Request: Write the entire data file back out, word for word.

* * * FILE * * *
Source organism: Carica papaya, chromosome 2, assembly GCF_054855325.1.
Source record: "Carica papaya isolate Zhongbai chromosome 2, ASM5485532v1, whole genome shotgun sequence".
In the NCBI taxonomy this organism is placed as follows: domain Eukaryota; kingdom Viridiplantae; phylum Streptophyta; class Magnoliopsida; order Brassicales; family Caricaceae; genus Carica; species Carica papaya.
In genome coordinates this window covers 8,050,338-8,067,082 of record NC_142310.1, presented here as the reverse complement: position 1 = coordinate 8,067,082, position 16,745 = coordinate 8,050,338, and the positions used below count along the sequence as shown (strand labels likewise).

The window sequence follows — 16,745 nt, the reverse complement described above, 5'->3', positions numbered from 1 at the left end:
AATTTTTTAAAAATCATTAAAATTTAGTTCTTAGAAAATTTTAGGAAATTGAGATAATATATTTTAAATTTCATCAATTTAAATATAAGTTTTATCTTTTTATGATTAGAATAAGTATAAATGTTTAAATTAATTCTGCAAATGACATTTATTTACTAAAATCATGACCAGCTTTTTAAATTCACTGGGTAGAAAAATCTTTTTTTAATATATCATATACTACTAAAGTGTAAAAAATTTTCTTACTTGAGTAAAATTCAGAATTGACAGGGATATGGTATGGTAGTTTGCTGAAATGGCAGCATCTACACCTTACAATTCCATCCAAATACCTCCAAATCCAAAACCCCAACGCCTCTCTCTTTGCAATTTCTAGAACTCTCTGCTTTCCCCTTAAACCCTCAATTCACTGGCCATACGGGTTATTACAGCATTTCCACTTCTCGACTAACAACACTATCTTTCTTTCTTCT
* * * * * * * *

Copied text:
Source organism: Carica papaya, chromosome 2, assembly GCF_054855325.1.
Source record: "Carica papaya isolate Zhongbai chromosome 2, ASM5485532v1, whole genome shotgun sequence".
In the NCBI taxonomy this organism is placed as follows: domain Eukaryota; kingdom Viridiplantae; phylum Streptophyta; class Magnoliopsida; order Brassicales; family Caricaceae; genus Carica; species Carica papaya.
In genome coordinates this window covers 8,050,338-8,067,082 of record NC_142310.1, presented here as the reverse complement: position 1 = coordinate 8,067,082, position 16,745 = coordinate 8,050,338, and the positions used below count along the sequence as shown (strand labels likewise).

The window sequence follows — 16,745 nt, the reverse complement described above, 5'->3', positions numbered from 1 at the left end:
AATTTTTTAAAAATCATTAAAATTTAGTTCTTAGAAAATTTTAGGAAATTGAGATAATATATTTTAAATTTCATCAATTTAAATATAAGTTTTATCTTTTTATGATTAGAATAAGTATAAATGTTTAAATTAATTCTGCAAATGACATTTATTTACTAAAATCATGACCAGCTTTTTAAATTCACTGGGTAGAAAAATCTTTTTTTAATATATCATATACTACTAAAGTGTAAAAAATTTTCTTACTTGAGTAAAATTCAGAATTGACAGGGATATGGTATGGTAGTTTGCTGAAATGGCAGCATCTACACCTTACAATTCCATCCAAATACCTCCAAATCCAAAACCCCAACGCCTCTCTCTTTGCAATTTCTAGAACTCTCTGCTTTCCCCTTAAACCCTCAATTCACTGGCCATACGGGTTATTACAGCATTTCCACTTCTCGACTAACAACACTATCTTTCTTTCTTCT